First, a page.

ATE batting for global business

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The local aviation-ware company is on the cusp of success with a new IT update for old aircraft.An SA-developed Avionics and Weapons System (AWS) has been short listed by two international air forces to upgrade their aging fleets with new technology, to give their aircraft a fresh lease of life, a move that will bring foreign currency ashore and showcase local know-how.

The AWS was developed by a consortium of companies that include Midrand-based applied defence-IT company Advanced Technologies and Engineering (ATE) and is optimised for 20th Century Mirage F1, Mirage-3 and Mirage-5 fighter aircraft.

The AWS is a further development of an existing set of avionics hardware and software upgrades that have met international success, principally in Spain, for whom ATE and its partner Thales have upgraded 55 Mirage F1 fighters.

That project focussed on beefing up the aircraft`s ability to accurately attack ground targets and successfully defend itself against aggressor aircraft.

The AWS adds the ability to proactively engage enemy aircraft in air-to-air combat through a modern fire control radar, infrared (IR) short-range missiles for combat and self defence, as well as IR/radar-guided medium range missiles for beyond visual range interception.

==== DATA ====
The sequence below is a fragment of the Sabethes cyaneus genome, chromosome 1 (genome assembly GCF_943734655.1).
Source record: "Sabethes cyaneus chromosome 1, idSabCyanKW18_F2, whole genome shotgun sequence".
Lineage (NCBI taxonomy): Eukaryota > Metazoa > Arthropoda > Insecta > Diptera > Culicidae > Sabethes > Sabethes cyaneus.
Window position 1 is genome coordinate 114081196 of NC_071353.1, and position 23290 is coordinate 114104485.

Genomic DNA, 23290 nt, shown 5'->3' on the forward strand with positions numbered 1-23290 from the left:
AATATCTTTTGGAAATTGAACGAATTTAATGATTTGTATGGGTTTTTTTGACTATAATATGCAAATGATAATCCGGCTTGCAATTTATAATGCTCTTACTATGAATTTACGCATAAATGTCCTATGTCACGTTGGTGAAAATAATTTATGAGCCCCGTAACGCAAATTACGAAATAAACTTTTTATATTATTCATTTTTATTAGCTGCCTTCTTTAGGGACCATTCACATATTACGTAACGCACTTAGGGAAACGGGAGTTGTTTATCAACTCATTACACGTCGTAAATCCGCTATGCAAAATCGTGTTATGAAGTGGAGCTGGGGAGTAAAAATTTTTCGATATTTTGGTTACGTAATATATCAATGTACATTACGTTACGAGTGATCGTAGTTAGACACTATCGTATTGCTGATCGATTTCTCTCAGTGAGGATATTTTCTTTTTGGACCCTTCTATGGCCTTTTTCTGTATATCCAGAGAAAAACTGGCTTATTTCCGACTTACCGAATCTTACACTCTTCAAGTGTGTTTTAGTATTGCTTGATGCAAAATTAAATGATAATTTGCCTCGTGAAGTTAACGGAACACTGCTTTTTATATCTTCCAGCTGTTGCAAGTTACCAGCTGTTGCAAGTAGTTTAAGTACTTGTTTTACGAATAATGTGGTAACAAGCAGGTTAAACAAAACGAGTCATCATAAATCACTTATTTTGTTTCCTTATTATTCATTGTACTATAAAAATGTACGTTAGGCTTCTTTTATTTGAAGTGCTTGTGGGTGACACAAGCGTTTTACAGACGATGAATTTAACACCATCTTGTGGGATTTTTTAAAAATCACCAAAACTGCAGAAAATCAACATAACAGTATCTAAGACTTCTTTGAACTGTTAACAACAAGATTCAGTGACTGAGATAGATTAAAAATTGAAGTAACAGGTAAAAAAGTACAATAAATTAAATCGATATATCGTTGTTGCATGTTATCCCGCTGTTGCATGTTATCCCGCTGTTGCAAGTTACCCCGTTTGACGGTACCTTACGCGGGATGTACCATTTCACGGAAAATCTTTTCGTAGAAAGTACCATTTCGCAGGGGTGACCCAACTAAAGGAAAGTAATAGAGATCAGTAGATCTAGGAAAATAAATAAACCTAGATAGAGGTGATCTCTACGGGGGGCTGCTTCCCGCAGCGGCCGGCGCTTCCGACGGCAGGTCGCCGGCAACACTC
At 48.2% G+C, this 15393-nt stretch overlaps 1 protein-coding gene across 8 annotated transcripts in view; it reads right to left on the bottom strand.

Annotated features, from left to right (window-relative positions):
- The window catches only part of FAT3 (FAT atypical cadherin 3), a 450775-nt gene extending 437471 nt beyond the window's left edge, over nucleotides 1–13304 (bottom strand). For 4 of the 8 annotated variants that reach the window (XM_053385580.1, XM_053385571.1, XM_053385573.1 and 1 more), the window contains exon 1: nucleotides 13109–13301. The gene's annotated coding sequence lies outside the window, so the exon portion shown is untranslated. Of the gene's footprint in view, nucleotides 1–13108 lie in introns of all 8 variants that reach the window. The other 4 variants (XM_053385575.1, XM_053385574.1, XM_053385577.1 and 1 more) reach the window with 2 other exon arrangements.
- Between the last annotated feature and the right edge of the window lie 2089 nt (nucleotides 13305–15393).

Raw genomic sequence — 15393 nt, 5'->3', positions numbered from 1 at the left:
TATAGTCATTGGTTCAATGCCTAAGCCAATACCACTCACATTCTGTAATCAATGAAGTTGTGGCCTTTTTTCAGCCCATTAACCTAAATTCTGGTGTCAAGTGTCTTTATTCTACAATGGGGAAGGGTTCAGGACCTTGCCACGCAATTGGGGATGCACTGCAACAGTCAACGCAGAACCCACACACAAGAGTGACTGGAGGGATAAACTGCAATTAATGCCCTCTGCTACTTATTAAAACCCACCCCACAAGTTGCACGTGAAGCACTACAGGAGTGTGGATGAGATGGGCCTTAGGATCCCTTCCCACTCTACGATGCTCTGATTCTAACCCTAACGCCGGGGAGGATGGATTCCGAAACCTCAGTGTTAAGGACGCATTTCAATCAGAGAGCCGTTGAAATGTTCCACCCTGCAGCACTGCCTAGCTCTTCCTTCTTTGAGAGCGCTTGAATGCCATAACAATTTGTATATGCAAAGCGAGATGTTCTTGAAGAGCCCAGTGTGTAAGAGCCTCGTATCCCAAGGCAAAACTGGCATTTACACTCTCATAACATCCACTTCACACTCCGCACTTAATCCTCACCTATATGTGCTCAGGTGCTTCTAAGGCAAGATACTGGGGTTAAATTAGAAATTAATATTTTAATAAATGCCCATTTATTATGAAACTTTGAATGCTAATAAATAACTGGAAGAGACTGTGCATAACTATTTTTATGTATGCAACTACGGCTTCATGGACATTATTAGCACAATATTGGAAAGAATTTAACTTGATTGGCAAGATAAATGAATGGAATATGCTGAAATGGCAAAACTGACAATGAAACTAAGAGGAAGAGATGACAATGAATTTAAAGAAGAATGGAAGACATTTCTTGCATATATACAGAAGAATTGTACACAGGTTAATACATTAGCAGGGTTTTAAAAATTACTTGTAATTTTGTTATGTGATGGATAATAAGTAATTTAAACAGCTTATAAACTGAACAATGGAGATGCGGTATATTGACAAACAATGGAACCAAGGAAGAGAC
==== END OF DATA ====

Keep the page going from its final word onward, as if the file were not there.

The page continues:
AWS is generic and can be offered with a range of avionics equipment from a number of avionics suppliers, says ATE external affairs director Lorris Duncker.

The main potential avionics suppliers are among others Galileo Avionica, Thales and SAAB Avitronics, who have partnered successfully with ATE on the Mirage F1, the SA Air Force`s Hawk project and other programmes.

“As systems house, ATE will be responsible for the system integration using its own mission and weapons computer (MWC), while Galileo Avionica and/or Thales will provide the main mission sensor (radar) and avionics equipment (head-up displays, multi function displays), while SAAB Avitronics will supply the electronic warfare equipment (radar warning receiver).

The Mirage-3/5 AWS is organised around two dual redundant MWCs that control a MIL-STD 1553B mission data bus, as well as a MIL-STD 1553 stores management system weapons bus. The upgrades under consideration by the two unnamed air forces include a man-machine interface revamp that includes the installation of a digital “hands on throttle and stick” flight control processor and up-front control panel.

The on-offer navigation system includes a ring laser gyro inertial system hybridised with a global position system.



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